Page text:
House Republicans trumpeted the passage of a slew of workforce development bills this week — a top priority for the chamber’s leadership and what they hope will be an easy sell to Democratic Gov. Tom Wolf.
Echoing Wolf’s February budget address, House Majority Leader Bryan Cutler, R-Lancaster, said at a press conference with dozens of Republican colleagues Monday that the package is designed so that “the next time an Amazon or another large company is considering where to find capable and available workers, they won’t take a pass on Pennsylvania.”
House GOP leadership said the 11-bill package, backed by both Republicans and Democrats, will collectively help private business coordinate with trade schools to set up new or expand existing programs.
They also hope bills cataloging existing workforce development programs and expanding a database of programs and courses that are transferable to an institution of higher learning could help inform parents and students of trade career choices.
The 11 bills received a combined 38 “no” votes on their final passage earlier this month. Thirty-four of those dissenting votes were cast on a bill to establish a tax credit for businesses that fund trade program expansions at public, charter, or technical schools.
The legislation is the only proposal with a significant state budgetary impact — the tax credits would be capped at $15 million per fiscal year.
Rep. Mike Tobash, R-Schuylkill, said his bill would encourage companies to invest in workers and help employers develop specific skills for local needs.
Collectively, Tobash said he hopes the package will mean “we don’t see Texas license plates in southwest Pa.,” as skilled workers from out of state take jobs that Pennsylvanians could fill.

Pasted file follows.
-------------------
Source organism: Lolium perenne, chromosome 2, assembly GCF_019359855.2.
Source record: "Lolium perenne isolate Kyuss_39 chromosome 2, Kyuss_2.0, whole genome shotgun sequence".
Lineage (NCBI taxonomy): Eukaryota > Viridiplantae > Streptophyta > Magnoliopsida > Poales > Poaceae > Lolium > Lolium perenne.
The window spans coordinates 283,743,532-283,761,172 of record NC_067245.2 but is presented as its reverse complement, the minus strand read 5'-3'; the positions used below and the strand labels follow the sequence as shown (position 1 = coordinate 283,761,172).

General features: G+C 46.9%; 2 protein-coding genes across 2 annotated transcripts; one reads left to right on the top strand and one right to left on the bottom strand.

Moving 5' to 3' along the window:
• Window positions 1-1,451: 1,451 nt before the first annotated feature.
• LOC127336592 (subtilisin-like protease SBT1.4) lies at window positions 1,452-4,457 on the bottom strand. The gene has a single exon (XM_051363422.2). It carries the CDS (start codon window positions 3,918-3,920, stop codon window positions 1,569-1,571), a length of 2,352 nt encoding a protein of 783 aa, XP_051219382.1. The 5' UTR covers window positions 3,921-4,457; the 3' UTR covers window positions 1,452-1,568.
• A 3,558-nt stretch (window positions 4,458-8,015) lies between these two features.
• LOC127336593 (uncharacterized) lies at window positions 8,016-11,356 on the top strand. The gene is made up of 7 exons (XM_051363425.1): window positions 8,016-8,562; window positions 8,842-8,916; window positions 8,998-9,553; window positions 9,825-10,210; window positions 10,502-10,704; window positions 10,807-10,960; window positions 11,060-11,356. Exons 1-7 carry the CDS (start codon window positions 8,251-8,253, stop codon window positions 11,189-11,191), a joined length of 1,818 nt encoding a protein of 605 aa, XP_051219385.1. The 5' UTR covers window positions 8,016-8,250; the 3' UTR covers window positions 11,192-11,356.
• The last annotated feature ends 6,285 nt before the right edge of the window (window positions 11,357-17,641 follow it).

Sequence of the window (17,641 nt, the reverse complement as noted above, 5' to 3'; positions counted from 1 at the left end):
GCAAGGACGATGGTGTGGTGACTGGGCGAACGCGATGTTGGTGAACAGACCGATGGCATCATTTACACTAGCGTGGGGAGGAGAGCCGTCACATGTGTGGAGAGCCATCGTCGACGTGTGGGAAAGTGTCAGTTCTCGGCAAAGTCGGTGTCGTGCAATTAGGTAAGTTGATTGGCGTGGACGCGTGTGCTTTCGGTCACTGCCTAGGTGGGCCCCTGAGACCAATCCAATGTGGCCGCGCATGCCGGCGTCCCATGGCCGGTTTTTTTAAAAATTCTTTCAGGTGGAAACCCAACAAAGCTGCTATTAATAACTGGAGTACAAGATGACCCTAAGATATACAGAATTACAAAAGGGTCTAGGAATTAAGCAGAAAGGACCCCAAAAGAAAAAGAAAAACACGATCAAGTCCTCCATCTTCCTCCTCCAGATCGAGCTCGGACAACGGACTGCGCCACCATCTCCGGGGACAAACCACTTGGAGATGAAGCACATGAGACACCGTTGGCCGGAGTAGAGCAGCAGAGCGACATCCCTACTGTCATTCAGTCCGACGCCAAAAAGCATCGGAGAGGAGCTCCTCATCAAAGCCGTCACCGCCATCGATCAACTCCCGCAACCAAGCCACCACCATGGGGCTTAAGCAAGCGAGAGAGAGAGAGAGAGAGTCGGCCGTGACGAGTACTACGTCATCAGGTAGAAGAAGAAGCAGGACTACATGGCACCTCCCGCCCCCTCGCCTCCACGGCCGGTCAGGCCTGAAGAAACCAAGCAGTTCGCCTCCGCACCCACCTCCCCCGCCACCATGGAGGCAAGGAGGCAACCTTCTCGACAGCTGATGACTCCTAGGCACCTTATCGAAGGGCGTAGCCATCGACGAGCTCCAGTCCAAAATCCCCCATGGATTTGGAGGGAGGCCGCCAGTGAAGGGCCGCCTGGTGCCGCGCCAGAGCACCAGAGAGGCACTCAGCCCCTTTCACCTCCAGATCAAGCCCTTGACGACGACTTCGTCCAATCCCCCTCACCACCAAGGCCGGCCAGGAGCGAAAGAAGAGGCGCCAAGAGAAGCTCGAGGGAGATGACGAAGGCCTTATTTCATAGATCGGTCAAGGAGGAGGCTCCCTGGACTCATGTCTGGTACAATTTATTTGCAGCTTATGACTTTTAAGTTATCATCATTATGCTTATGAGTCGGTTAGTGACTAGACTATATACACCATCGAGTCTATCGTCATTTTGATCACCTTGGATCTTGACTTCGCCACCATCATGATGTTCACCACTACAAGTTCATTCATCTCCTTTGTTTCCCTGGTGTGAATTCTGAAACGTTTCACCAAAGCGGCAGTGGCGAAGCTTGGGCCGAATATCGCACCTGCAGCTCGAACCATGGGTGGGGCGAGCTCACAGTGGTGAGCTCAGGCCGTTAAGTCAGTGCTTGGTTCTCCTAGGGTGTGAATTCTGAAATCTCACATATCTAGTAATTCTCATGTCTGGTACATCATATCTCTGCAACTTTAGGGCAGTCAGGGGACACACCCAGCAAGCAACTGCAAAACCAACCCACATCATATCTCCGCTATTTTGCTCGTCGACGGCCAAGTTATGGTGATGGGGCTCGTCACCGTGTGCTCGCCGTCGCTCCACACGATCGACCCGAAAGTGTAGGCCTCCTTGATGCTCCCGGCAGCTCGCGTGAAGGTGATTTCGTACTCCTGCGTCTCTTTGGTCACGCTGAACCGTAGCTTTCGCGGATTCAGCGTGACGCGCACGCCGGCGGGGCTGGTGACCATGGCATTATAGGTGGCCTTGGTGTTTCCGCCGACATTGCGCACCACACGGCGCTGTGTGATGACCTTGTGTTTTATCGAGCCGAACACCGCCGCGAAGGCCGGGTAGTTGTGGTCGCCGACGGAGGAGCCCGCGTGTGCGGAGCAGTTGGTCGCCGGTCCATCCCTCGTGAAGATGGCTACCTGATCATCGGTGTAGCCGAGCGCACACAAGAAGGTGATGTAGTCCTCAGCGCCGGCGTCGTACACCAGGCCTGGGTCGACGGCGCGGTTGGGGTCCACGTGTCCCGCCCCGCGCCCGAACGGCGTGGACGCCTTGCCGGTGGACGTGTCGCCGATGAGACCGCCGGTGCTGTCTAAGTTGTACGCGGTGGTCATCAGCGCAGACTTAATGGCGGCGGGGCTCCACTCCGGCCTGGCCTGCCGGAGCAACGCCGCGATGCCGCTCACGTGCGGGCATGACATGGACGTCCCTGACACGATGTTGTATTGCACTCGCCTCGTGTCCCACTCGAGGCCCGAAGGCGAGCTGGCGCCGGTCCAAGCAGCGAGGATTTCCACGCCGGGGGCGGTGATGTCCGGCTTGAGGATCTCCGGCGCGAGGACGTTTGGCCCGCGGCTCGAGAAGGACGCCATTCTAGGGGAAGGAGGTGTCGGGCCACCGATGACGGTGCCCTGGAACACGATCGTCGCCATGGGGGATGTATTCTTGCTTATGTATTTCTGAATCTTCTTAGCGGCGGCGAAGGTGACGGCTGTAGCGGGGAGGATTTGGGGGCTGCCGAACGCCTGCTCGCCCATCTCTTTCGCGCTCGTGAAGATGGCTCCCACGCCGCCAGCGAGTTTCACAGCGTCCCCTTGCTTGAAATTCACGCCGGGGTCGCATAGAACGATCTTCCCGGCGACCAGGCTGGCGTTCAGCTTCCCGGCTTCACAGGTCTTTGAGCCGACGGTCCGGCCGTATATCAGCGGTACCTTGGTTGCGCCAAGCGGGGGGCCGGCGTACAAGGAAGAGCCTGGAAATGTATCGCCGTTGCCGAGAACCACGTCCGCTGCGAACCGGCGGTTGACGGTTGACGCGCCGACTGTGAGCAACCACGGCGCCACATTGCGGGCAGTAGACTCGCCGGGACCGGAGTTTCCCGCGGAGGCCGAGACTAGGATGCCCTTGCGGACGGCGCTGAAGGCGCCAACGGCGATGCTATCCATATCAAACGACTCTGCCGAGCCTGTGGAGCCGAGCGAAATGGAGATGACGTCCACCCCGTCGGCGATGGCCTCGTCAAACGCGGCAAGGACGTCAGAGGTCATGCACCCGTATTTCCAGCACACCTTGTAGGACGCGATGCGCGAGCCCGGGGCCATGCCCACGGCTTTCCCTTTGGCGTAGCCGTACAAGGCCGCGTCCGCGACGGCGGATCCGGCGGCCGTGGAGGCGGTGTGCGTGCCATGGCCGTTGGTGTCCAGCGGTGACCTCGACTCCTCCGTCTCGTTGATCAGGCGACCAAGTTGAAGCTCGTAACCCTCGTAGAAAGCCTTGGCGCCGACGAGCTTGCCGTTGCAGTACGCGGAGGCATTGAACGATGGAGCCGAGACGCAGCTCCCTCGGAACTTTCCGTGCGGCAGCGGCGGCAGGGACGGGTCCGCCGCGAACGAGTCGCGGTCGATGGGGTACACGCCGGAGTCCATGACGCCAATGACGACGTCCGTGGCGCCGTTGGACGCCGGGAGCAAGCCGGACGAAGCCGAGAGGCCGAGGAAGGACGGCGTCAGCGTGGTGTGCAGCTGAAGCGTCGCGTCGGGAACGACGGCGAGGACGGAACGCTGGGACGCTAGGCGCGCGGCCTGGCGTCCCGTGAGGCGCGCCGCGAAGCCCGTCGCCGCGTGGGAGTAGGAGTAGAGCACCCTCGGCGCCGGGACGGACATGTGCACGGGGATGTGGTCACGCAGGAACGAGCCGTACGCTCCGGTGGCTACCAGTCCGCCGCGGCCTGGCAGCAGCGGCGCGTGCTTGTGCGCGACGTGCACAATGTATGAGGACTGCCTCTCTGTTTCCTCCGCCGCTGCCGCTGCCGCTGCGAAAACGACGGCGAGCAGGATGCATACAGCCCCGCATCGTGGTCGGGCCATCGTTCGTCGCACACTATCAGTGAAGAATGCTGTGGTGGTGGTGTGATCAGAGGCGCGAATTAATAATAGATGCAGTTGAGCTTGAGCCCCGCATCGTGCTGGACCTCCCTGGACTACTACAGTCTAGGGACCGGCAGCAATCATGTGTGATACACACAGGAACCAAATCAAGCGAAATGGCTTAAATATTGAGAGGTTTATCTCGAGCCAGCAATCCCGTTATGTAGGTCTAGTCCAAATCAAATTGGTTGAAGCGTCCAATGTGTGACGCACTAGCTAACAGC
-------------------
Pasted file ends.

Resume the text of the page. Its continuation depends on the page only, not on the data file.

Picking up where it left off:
In a statewide study by the Pennsylvania Chamber of Business and Industry, 14 percent of 650 interviewed employers said their biggest concern was finding qualified workers.
This phenomenon is called the skills gap, or the difference between the expertise demanded by employers and held by job seekers. Workforce development programs often aim to tackle this problem.
But some research suggests that the skills gap may not be a real issue.
A 2016 Harvard University study found that employers increase their hiring requirements when more people are looking for work, casting doubt that unemployment was mostly a result of unskilled workers unqualified for jobs.
While the package was well received within the Capitol, some outside the building weren’t as pleased.
Mark Price, a labor economist with the liberal Pennsylvania Budget and Policy Center, found the plan too bullish on trade job potential in the state, WITF reported.
“The idea that you could raise income significantly in Pennsylvania’s economy if we just trained more electricians and plumbers is not in touch with reality,” Price told the station.
The House is counting on bipartisan support when it doubles down on workforce development later this session. Rep. Jared Solomon, D-Philadelphia, pointed to a bill he is cosponsoring with Rep. Kate Klunk, R-York, and Rep. Aaron Bernstine, R-Lawrence, to provide matching state grants to businesses that build trade apprenticeship programs in local high schools.
The proposal is modeled after a program in Hanover, Pa., in Klunk’s district.
A memo seeking support from lawmakers notes that “the scourge of youth unemployment is as rampant in urban as in rural Pennsylvania, so grant dollars will be awarded in a geographically diverse manner.”
Solomon said his goal is for all students, from those bound for an Ivy League college to those heading to a local trade school, to be exposed to some hands-on training in welding or another trade.
Establishing new programs — and finding the revenue to pay for them — won’t come until later, however.
In this first batch of bills, GOP floor leader Cutler acknowledged that students, parents, school officials, and business owners need to know that, for example, there is a new database of in-demand jobs online before the state can see a difference.
“It’s incumbent upon us to talk about it, and for parents and students to ask the right questions,” Cutler said.
Cutler said he thinks support from trade unions, businesses, and other lawmakers could help spread the word to families looking to advance without taking on student loan debt.
The package now moves to the Senate. A spokesperson for the Senate Republican majority said no timeline has been set for consideration of the bills.